Contrary to the normal immediate redirect to HTTPS, this means that the first page-view even of compliant browsers will be unencrypted, so absolutely make sure that you serve all your cookies with the secure flag. This also means that in order to get to the encrypted version of the page, you need JavaScript enabled - at least for the first time.

Maybe you can come up with some crazy hack using frames, but this method seems to be the cleanest.

Read on →

Yesterday, I talked about why we need IPv6 and to make that actually happend, I decided to do my part and make sure that all of our infrastructure is available over IPv6.

Here's a story of how that went:

First was to request an IPv6 allocation by our hosting provider: Thankfully our contract with them included a /64, but it was never enabled and when I asked for it, they initially tried to bill us CHF 12/mt extra, but after pointing them to the contract, they started to make IPv6 happen.

That this still took them multiple days to do was a pointer to me that they were not ready at all and by asking, I was forcing them into readyness. I think I have done a good deed there.


Before doing anything else, I made sure that our DNS servers are accessible over IPv6 and that IPv6 glue records existed for them.

We're using PowerDNS, so actually supporting IPv6 connectivity was trivial, though there was a bit of tweaking needed to tell it about what interface to use for outgoing zone transfers.

Creating the glue records for the DNS servers was trivial too - nic.ch has a nice UI to handle the glue records. I've already had IPv4 glue records, so all I had to do was to add the V6 addresses.

web properties

Making our web properties available over IPv6 was trivial. All I had to do was to assign an IPv6 address to our frontend load balancer.

I did not change any of the backend network though. That's still running IPv4 and it will probably for a long time to come as I have already carefully allocated addresses, configured DHCP and I even know IP addresses by heart. No need to change this.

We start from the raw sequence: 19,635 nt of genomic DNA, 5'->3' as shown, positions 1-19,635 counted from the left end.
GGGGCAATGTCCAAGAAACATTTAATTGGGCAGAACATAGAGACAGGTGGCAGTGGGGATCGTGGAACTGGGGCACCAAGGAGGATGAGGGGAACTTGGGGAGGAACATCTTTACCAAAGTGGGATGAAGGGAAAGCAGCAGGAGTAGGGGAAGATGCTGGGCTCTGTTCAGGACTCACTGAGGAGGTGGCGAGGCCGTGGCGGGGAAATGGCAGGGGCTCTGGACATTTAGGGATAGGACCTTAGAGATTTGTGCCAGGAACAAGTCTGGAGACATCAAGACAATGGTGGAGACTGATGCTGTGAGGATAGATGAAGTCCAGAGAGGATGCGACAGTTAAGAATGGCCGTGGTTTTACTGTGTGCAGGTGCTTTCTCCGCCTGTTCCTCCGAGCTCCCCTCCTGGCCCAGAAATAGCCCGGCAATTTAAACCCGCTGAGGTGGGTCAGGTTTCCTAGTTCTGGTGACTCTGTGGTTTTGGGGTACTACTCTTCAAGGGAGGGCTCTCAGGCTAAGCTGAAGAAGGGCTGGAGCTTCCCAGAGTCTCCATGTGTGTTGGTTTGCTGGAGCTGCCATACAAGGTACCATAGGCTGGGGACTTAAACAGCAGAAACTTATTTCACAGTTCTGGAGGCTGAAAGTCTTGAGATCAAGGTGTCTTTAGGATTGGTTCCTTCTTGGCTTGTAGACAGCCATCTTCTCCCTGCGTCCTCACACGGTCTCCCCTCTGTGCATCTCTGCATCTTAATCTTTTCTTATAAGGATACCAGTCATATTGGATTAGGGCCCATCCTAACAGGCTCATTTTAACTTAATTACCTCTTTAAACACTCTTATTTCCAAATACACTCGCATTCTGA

I had to update the web application itself a tiny bit in order to copy with a REMOTE_ADDR that didn't quite look the same any more though:

  • there were places where we are putting the remote address into the database. Thankfully, we are using PostgreSQL whose native inet type (it even supports handy type specific operators) supports IPv6 since practically forever. If you're using another database and you're sotoring the address in a VARCHAR, be prepared to lengthen the columns as IPv6 addreses are much longer.
  • There were some places where we were using CIDR matching for some privileged API calls we are allowing from the internal network. Of course, because I haven't changed the internal network, no code change was strictly needed, but I have updated the code (and unit tests) to deal with IPv6 too.

The last step was to add the AAAA record for our load balancer.

From that moment on, our web properties were available via IPv6 and while there's not a lot of traffic from Switzerland, over in Germany, about 30% of all requests are happening over IPv6.


Of the bunch, dealing with email was the most complicated step. Not so much for enabling IPv6 support in the MTA as that was supported since forever (we're using Exim (warning: very old post)).

The difficulty lied in getting everything else to work smoothly though - mostly in regards to SPAM filtering:

  • Many RBLs don't support IPv6, so I had to make sure we weren't accidentally treating all mail delivered to us over IPv6 as spam.
  • If you want to have any chance at your mail being accepted by remote parties, then you must have a valid PTR record for your mail server. This meant getting reverse DNS to work right for IPv6.
  • Of course you also need to update the SPF record now that you are sending email over IPv6.

PTR record

The PTR record was actually the crux of the matter.

In IPv4, it's inpractical or even impossible to get a reverse delegation for anything smaller than a /24, because of the way how reverse lookup works in DNS. There was RFC 2317 but that was just too much hassle for most ISPs to implement.

So the process normally was to let the ISP handle the few PTR records you wanted.

This changes with IPv6 in two ways: As the allocation is mostly fixed to a /64 or larger and because there are so many IPv6 addreses to allow splitting networks at byte boundaries without being stingy, it is trivially easy to do proper reverse delegation to customers.